I was so late that I almost slipped on the bridle path as I ran to catch my bus. I looked like an inhuman jumble sale. My clothes where so large on me they where either cast off Pavarotti uniform or designed for the ‘supersized’. My shoes had the clumpy factor that matched my entire look. Any 70s sad Dad having a mid life crisis would be proud to own them; they were loafers of another era. To add to physical insult I was very ungainly… tall, skinny with big hands and feet a typical reject. I couldn’t have stuck out more if I had YEAR 7-NEW MEAT imprinted on my forehead.
The kids on my bus thought I was direct evidence that God has a sense of humor. The journey to school felt totally traumatizing, when I finally got off the bus I was so nervous my knees could’ve beat James Stuart at a jitterbug dance off. To my relief there were a dozen other rather inconspicuous kids from my year that failed at being invisible by huddling under one tree. We followed the mass of students into the playground in attempts to find people we knew. As the bell sounded it wasn’t hard to do-a tidal wave of tenth years swept over us, they left behind a large entourage of first years.
A teacher rescued us from the window ridicule we where being subjected to-courtesy of every other year group. We got placed in our ‘forms’ I knew absolutely no one! Our tutor looked as equally as nervous as us. He himself looked out of place, like he belonged to the hippie mud baths at Glastonbury not in a Science lab, with a bunch of kid strangers. Our first lesson was French-affreux! It was fairly simple but ‘Madame Mao’ seemed rather too eager to make our lives a living hell. Her ‘salive’ took out the front row with accompanied by ear piercing terrier like shrieks.
Cooking was less exhausting but the smell of sunshine bars was beyond stomach turning, sulpher dioxide mixed with rotting flesh and hush puppy’s (I think in England they’re called Cornmeal fritters or battered cornmeal) would be understated. Lunch, if you classify the canteen food as edible was adequate. My new found friends and I walked through the school. Over 300 million people speak English you wouldn’t think so if you were in a school playground. The language of teenagers seemed similar to that of a caveman. A lot of monosyllabic words making no sense at all.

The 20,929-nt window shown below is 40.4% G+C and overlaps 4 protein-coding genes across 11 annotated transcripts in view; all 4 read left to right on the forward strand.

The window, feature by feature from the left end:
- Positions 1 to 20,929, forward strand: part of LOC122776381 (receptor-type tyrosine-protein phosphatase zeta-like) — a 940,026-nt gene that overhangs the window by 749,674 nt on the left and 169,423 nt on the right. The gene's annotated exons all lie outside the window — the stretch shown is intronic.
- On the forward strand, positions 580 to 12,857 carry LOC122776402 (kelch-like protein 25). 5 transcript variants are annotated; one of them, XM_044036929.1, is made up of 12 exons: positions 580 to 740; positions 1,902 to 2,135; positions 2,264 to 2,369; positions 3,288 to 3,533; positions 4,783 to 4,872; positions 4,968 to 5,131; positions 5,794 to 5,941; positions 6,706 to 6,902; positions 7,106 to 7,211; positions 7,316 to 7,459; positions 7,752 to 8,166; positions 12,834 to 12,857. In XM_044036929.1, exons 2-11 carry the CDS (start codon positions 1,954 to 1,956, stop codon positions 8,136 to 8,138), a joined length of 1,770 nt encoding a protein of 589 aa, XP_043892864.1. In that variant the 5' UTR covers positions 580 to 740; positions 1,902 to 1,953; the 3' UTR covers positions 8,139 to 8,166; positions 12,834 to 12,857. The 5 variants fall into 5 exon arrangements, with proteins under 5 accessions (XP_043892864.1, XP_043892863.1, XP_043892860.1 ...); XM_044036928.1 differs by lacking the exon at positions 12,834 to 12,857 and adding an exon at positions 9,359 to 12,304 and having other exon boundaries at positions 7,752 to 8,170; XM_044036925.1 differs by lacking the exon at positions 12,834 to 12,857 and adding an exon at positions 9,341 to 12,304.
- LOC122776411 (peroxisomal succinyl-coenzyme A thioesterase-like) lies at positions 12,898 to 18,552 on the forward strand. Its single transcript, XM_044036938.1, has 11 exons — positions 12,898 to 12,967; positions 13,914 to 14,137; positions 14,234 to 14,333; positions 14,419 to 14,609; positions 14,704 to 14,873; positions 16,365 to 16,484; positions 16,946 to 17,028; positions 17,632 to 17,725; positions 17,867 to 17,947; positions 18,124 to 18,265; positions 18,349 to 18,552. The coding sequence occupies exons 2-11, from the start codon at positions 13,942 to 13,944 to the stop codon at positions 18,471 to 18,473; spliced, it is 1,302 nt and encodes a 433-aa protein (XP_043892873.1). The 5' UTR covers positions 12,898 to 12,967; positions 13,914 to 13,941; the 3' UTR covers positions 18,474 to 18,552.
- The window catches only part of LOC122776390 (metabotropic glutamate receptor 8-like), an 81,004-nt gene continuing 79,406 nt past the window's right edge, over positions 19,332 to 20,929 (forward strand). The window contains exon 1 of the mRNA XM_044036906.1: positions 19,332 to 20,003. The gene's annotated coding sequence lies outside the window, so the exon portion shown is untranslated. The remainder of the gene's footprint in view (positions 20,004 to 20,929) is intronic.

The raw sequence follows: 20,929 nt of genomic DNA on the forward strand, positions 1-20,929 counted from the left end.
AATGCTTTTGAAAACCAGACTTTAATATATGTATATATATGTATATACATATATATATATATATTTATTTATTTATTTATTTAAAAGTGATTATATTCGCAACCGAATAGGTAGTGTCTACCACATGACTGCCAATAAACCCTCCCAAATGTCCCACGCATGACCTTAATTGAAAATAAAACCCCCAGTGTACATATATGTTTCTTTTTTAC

Speaking of language, teenagers are like Inuit’s they have fifty words to describe a variation of snow but not one word for just ‘snow’. (Reading Bill Bryson fills your head with unnecessary facts). Teenagers in the school seemed like that-there were plenty of cliques but no happy medium-there was no such thing as just a teenager. I was given little time to worry about where I would fit in as the third lesson approached. Geography-I am one of the many geographically confused that often end up asking for directions.
Luckily it seemed to involve earthquakes-to which I was no stranger (Hong Kong provided me with first hand experience) rather than map reading. Finally Music, the less said about the boy that got his fingers stuck in a flute the better-and I thought I was accident prone! (I don’t know whether it was due to first impressions but I no longer take any of the aforementioned subjects! ) The trip home was hardly a rollercoaster, yet somehow it still made me feel dizzy and a little dazed. The first day had confirmed my worst fears, that my childhood was O. V. E. R (alphabetical breakdown was so ‘this year’).
I felt so maladjusted, even though I had made quite a lot of friends in the one day. There was and still is so much to take in! I went home 11 going on 15. I have changed tremendously as time has gone on, now that I am 15 going on 16; the 90’s occasionally calls with its re-runs of Dawson’s Creek. Pangs of nostalgia pass as the past brings me back to my childhood and 2003 my ‘wonder year’. Show preview only The above preview is unformatted text This student written piece of work is one of many that can be found in our GCSE Miscellaneous section. Download this essay Print Save Not the one? Search for